Resident Rights in Long-Term Care

Resident Rights

Long Term Care Facility/Nursing Home patients/residents have rights. These rights have certain protections under the law. The long term care facility must list and give all new residents a copy of these rights upon admission. These rights should also be addressed with the patient(s) at least annually.

Resident(s) rights usually include:

  • Respect: A patient/resident has the right to be treated with dignity and respect. Some examples are as follows:
  1. A patient/resident should never be treated like a child or talked “down” to.
  2. At no time should any staff member yell at the patient/resident or call them names.
  3. The patient/resident should always be called by their proper name.
  4. The patient’s/resident’s dignity must be protected while using the restroom or while dressing. The curtains should always be drawn and the door closed. Staff must not before entering.
  • Services and Fees: Each resident/patient must be informed in writing about services provided and fees before they enter the nursing home. Some of the things that need to be discussed are:
  1. Their insurance coverage. Those that have Medicare, for example, have 100 days of coverage. The first 20 days are at 100% and on day 21 the co-insurance days begin. The fees will vary depending on the facility. If the patient/resident has Medicare/Medi-cal there may be no co-insurance. The Medi-cal patient/resident often times has a share of cost . The facility is required to give full disclosure of the amount.
  2. Covered services that are a part of your room and board.
  3. Barber/hair-dresser cost
  4. Medical services included such as podiatry and vision care.
  • Money: Every patient/resident has the right to manage their own money or to choose someone else they trust to do this for them.
  • Privacy: The patient/resident has the right to privacy, and to keep and use their personal belongings and property as long as it doesn’t interfere with the rights, health, or safety of others. Things to keep in mind are:
  1. Because of the HIPAA regulations facilities are not allowed to disclose private medical information to the families. Privacy of the patient/resident is critical even if the family believes they are entitled to the information. The only time medical information disclosure to someone other than the patient is allowed  is when there is a POA(Power of Attorney) for health care appointed and it is in effect. The POA only takes over when the patient/resident no longer has capacity to make decisions, which is determined by the physician. The POA in this case would be the only one that would be able to obtain medical information. All other family members cannot gain access to the requested information.
  2. All mail must be given to the patient/resident unopened. If the patient needs help opening the mail or reading the mail the facility can have a staff member assist them.
  3. Items such as scissors, metal nail files, and pocket knives are a danger to others. These items should not be brought into a facility if possible. But if the resident feels they need these items ask for a locked drawer or lock-box to store them in.
  • Medical Care: The patient has the right to be informed about his/her medical condition, medications, and to see their own doctor.
  1. The patient/resident can refuse medications and treatments. The patient must be informed by the appropriate medical staff (i.e. the doctor or charge nurse) of all the possible outcomes.
  2. The patient/resident may see their own physician. If their physician does not follow their care at the facility the patient can choose to make other arrangements to see their primary care physician.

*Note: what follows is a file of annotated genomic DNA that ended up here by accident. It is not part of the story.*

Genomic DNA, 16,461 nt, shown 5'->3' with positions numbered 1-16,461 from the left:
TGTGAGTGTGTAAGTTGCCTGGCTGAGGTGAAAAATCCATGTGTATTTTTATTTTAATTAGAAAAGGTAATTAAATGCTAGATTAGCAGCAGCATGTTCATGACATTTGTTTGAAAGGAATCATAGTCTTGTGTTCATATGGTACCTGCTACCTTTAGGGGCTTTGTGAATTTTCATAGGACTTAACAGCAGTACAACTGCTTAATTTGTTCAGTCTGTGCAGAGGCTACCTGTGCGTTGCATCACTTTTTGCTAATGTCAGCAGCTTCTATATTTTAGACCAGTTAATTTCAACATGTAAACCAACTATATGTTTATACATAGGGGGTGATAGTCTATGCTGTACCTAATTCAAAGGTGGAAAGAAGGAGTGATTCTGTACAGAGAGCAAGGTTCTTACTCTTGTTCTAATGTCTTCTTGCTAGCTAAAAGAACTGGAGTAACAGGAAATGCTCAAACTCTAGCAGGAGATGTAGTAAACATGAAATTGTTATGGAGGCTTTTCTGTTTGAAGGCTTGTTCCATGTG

3. The patient/resident also has the right to change physicians. The facility staff must assist the patient in finding a more suitable physician at the request of the resident or person designated to make decisions.

Patients/residents are people too and they deserve  respect. Just because they are in a Nursing Home does not mean that they cannot make decisions for themselves nor does it mean that they has less of a citizen. Cherish our elderly.

Published by Denise Rogers

I am a wife, mother, stepmother and grandmother who enjoys spending time with family and friends, crafting, gardening, and I am learning to live with being disabled. In 2017, after my 8th thoracic spinal surgery, I lost all feeling from the waist down as well as losing my proprioception on the right side. This has made it difficult to stand without assistive devices and made it, so I am having to relearn to walk. Plus, I have another uncommon condition called Chiari Malformation Type 1 which also creates balance issues as well as many other health issues. Because of the Chiari and the spinal cord injury, I have been left with severe nerve damage which causes a great deal of pain (5 and greater on pain scale) as well as spasticity, muscle spasms, and allodynia (burning) in various areas of my body. I have endured 8 surgeries on my Thoracic Spine and will probably need more as the drain that was placed will eventually clog and require replacement. Currently, I have a spinal to pleural cavity shunt, which drains the CSF from my arachnoid cysts into my pleural cavity. Professionally, I am a retired Health Care Professional with over 26 years of experience. I have worked in the Public Health realm as well as in Long Term Care and Acute Care. I have a B.A. in Sociology with an emphasis in Social Work. It is my hope that through sharing my personal trials, experiences, and triumphs that I can help others keep moving forward. No matter what life throws at us we can always tell a better story. I know that God is with me and because of this anything is possible. His promise to be by my side every step of the way helps me to keep pushing on even when there are setbacks.

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